Recreational Marijuana in Condominium Associations Helpful Info for Boards & Managers

Recreational Marijuana in Condominium Associations

With the Senate’s passage of HB 1438, the Cannabis Regulation and Tax Act (“Cannabis Act”), just over a year ago, Illinois became one of the 11 states that permit both recreational and medical marijuana use. HB 1438 was passed by the Illinois House and subsequently signed into law by Governor Pritzker (click here to view the full text. Since then, the big question for condominium board members, unit owners, and property managers has been how to deal with the inevitable nuisance and second-hand smoke complaints.

The good news is that the Cannabis Act included an amendment to the Illinois Condominium Property Act (ILCPA) that adds a new section specifically related to marijuana use. The language of the new Section 33 of ILCPA is as follows:

Sec. 33. Limitations on the use of smoking cannabis. The condominium instruments of an association may prohibit or limit the smoking of cannabis, as the term “smoking” is defined in the Cannabis Regulation and Tax Act, within a unit owner’s unit. The condominium instruments and rules and regulations shall not otherwise restrict the consumption of cannabis by any other method within a unit owner’s unit, or the limited common elements, but may restrict any form of consumption on the common elements.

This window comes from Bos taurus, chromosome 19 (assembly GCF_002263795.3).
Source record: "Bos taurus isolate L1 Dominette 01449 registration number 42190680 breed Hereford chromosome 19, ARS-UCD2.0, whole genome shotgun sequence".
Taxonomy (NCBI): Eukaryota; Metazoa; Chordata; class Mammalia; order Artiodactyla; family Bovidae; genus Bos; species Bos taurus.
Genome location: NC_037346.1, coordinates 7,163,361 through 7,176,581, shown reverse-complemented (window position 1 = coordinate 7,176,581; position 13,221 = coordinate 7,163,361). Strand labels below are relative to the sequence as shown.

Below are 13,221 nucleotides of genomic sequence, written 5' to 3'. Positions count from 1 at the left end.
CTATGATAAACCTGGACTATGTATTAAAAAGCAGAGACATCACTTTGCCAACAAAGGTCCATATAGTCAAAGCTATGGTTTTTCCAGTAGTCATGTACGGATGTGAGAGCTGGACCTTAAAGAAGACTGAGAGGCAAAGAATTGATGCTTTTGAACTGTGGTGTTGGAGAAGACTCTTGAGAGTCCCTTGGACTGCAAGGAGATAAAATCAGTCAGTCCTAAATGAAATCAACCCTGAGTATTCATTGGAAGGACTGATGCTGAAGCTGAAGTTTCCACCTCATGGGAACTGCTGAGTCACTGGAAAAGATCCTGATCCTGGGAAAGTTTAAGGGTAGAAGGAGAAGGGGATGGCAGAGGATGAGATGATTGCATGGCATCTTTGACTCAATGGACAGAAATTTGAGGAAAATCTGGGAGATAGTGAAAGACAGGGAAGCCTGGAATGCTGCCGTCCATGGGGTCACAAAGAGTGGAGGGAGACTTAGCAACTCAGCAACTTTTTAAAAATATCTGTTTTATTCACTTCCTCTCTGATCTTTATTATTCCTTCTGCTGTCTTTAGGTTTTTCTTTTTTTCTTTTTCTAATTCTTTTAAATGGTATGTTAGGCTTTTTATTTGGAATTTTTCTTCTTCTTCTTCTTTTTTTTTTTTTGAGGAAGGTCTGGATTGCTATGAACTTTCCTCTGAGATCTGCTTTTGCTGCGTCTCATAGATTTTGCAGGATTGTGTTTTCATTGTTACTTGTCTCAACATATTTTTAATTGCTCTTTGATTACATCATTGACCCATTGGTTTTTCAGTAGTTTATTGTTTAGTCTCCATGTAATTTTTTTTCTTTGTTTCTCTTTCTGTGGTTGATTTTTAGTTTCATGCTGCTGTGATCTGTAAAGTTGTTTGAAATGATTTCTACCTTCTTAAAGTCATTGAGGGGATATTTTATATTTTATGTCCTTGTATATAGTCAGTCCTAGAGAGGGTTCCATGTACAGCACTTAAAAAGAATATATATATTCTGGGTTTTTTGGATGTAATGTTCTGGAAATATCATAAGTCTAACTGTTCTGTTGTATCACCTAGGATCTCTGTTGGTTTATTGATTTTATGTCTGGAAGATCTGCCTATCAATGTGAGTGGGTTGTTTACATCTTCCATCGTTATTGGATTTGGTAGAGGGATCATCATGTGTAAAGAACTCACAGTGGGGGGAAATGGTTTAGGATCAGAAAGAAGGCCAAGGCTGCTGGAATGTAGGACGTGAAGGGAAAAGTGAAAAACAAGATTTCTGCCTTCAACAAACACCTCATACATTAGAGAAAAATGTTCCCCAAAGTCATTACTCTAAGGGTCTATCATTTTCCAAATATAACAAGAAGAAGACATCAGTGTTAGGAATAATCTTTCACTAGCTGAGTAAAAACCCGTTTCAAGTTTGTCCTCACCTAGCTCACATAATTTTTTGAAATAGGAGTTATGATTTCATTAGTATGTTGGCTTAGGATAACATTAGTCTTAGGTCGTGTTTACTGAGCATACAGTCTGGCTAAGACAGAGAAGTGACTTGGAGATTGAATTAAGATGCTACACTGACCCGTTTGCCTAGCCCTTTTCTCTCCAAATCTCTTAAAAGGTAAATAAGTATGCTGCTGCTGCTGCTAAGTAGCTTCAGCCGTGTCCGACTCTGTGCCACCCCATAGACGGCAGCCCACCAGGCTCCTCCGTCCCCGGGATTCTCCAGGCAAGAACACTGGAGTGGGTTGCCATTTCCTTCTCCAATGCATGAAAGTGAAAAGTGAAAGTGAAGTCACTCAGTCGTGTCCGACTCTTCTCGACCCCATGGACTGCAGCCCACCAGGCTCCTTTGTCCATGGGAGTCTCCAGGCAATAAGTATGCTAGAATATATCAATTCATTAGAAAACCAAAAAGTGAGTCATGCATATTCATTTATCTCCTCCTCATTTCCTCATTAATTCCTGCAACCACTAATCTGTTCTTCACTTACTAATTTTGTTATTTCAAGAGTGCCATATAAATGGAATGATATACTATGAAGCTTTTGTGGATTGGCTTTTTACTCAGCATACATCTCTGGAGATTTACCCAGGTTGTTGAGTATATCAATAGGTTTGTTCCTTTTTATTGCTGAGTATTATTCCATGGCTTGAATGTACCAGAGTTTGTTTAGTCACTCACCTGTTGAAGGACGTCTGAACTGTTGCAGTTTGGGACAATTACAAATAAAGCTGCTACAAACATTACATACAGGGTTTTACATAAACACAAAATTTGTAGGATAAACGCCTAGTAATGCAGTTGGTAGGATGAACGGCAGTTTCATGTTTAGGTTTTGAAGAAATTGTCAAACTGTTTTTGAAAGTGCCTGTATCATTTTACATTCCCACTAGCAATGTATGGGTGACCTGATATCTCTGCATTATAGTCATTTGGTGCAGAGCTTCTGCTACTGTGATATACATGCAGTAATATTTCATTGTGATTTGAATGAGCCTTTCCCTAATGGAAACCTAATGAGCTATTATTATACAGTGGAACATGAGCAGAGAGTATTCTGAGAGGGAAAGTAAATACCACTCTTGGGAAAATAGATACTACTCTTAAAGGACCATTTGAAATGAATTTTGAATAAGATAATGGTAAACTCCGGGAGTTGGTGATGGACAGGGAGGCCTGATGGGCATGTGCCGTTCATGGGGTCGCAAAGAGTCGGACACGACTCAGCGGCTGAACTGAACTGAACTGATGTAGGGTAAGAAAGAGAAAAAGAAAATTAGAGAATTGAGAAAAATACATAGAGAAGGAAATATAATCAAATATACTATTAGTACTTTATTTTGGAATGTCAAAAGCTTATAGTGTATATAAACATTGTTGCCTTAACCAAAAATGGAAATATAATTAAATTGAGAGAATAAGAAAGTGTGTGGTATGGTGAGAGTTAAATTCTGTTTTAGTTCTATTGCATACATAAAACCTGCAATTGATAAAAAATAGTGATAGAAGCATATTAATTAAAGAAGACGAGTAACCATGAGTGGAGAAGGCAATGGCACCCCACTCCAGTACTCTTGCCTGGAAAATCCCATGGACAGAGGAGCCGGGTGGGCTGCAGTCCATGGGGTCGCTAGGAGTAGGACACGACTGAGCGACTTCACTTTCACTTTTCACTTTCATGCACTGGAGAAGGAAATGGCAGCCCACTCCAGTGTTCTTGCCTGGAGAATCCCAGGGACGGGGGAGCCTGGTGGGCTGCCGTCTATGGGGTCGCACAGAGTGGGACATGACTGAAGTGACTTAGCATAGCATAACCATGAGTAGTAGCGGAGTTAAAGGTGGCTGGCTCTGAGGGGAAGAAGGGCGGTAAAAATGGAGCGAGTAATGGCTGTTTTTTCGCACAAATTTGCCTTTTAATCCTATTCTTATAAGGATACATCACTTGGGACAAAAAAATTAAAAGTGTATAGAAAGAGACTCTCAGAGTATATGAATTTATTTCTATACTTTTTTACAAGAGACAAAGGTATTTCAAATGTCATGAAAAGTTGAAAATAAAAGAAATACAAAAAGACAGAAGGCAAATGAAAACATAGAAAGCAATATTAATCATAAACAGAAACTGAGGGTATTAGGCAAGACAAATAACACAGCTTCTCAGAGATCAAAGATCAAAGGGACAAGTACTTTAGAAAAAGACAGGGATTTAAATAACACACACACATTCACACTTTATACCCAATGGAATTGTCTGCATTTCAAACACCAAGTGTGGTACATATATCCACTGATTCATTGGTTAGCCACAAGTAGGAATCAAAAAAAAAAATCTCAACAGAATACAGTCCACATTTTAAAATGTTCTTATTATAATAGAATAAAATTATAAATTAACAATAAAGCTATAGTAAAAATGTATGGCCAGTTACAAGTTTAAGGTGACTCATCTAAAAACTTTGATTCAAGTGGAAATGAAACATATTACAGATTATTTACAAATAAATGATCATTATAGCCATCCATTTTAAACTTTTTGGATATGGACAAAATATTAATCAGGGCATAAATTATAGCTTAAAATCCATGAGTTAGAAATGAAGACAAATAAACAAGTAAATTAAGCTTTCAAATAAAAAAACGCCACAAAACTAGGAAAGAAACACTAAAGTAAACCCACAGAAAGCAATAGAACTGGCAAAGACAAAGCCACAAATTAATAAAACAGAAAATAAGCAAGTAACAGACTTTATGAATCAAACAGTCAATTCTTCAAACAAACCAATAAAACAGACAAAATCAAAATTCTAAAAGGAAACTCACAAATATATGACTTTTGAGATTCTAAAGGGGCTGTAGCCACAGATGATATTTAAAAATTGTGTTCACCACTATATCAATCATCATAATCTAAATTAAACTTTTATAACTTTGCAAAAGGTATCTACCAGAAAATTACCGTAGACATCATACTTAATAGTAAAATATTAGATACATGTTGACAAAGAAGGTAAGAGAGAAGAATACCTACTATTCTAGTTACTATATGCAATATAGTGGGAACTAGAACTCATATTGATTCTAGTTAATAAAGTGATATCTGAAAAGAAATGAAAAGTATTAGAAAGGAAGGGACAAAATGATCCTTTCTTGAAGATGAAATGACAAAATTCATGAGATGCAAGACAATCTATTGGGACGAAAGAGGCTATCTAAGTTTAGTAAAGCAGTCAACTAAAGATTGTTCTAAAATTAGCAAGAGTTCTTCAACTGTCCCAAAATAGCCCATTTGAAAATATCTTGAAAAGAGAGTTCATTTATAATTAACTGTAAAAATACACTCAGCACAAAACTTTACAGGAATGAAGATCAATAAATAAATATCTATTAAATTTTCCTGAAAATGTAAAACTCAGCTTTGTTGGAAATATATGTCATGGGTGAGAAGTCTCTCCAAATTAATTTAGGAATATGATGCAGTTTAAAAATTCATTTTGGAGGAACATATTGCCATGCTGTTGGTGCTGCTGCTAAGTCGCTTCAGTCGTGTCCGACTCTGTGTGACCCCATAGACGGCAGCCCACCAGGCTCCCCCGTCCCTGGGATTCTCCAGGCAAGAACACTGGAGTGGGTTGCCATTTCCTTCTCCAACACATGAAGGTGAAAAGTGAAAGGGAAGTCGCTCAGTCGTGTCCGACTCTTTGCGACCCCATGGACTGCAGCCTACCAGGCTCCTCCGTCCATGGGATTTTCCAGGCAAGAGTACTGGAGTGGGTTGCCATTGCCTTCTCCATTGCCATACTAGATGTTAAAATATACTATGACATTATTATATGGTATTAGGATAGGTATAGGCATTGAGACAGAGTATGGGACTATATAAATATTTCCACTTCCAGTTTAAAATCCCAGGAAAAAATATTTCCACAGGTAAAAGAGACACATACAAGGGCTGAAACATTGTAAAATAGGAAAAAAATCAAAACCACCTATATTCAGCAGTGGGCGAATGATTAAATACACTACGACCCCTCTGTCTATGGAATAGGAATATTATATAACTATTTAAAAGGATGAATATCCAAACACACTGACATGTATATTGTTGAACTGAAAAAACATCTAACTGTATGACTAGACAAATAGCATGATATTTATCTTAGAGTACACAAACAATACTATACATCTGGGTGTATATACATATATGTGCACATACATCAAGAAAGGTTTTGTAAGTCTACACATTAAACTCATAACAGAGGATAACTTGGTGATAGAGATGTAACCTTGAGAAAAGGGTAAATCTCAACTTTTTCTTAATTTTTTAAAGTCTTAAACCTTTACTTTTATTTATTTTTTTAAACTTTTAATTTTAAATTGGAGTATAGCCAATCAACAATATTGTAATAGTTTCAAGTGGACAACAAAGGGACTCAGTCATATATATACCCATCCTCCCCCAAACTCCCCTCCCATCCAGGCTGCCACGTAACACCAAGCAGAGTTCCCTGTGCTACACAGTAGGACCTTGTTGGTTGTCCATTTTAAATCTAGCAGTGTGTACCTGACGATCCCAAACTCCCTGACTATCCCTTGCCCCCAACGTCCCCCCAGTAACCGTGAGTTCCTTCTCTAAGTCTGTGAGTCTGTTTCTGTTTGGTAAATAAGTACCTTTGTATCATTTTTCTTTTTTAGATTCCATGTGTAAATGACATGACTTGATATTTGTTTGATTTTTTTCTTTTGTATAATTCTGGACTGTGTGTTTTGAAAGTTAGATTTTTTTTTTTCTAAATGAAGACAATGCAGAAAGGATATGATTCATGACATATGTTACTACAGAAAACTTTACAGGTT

With the language of Section 33 in mind, let’s address the key questions for boards and managers:

Q: Can we ban marijuana entirely from our association?

A: Not entirely. The association can prohibit “smoking” of marijuana through traditional combustion methods (meaning smoking in the traditional sense). The association has no right to prohibit the use of marijuana through other, less conventional methods, such as consuming food or beverages infused with cannabis, cannabis-infused topical ointments, or “vaping” (the inhalation and exhalation of a cannabis-infused aerosol). Section 33 states that “the condominium instruments may prohibit or limit the smoking of cannabis.” The Cannabis Act limits the definition of smoking to combustion only.